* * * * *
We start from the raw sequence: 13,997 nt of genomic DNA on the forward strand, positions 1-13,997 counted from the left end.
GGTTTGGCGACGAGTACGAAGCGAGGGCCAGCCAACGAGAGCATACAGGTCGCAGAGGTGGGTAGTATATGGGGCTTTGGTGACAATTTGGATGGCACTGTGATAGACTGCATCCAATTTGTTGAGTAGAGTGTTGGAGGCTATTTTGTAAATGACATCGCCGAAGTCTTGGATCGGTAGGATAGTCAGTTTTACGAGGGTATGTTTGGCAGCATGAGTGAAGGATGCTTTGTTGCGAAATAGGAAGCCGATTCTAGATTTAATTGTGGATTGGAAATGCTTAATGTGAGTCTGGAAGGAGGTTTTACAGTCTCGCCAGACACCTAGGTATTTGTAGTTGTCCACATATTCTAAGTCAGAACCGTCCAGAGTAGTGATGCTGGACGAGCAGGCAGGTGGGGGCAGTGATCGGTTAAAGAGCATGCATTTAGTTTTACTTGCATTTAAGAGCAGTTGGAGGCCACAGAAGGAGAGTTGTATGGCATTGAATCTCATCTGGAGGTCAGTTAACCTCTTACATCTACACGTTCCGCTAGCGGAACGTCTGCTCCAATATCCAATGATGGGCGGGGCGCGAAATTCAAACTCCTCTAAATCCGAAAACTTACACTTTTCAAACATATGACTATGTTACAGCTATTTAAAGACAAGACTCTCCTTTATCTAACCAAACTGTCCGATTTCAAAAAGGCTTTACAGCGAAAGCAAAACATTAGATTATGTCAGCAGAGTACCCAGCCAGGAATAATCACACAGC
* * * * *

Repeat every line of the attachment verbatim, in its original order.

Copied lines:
We start from the raw sequence: 13,997 nt of genomic DNA on the forward strand, positions 1-13,997 counted from the left end.
GGTTTGGCGACGAGTACGAAGCGAGGGCCAGCCAACGAGAGCATACAGGTCGCAGAGGTGGGTAGTATATGGGGCTTTGGTGACAATTTGGATGGCACTGTGATAGACTGCATCCAATTTGTTGAGTAGAGTGTTGGAGGCTATTTTGTAAATGACATCGCCGAAGTCTTGGATCGGTAGGATAGTCAGTTTTACGAGGGTATGTTTGGCAGCATGAGTGAAGGATGCTTTGTTGCGAAATAGGAAGCCGATTCTAGATTTAATTGTGGATTGGAAATGCTTAATGTGAGTCTGGAAGGAGGTTTTACAGTCTCGCCAGACACCTAGGTATTTGTAGTTGTCCACATATTCTAAGTCAGAACCGTCCAGAGTAGTGATGCTGGACGAGCAGGCAGGTGGGGGCAGTGATCGGTTAAAGAGCATGCATTTAGTTTTACTTGCATTTAAGAGCAGTTGGAGGCCACAGAAGGAGAGTTGTATGGCATTGAATCTCATCTGGAGGTCAGTTAACCTCTTACATCTACACGTTCCGCTAGCGGAACGTCTGCTCCAATATCCAATGATGGGCGGGGCGCGAAATTCAAACTCCTCTAAATCCGAAAACTTACACTTTTCAAACATATGACTATGTTACAGCTATTTAAAGACAAGACTCTCCTTTATCTAACCAAACTGTCCGATTTCAAAAAGGCTTTACAGCGAAAGCAAAACATTAGATTATGTCAGCAGAGTACCCAGCCAGGAATAATCACACAGC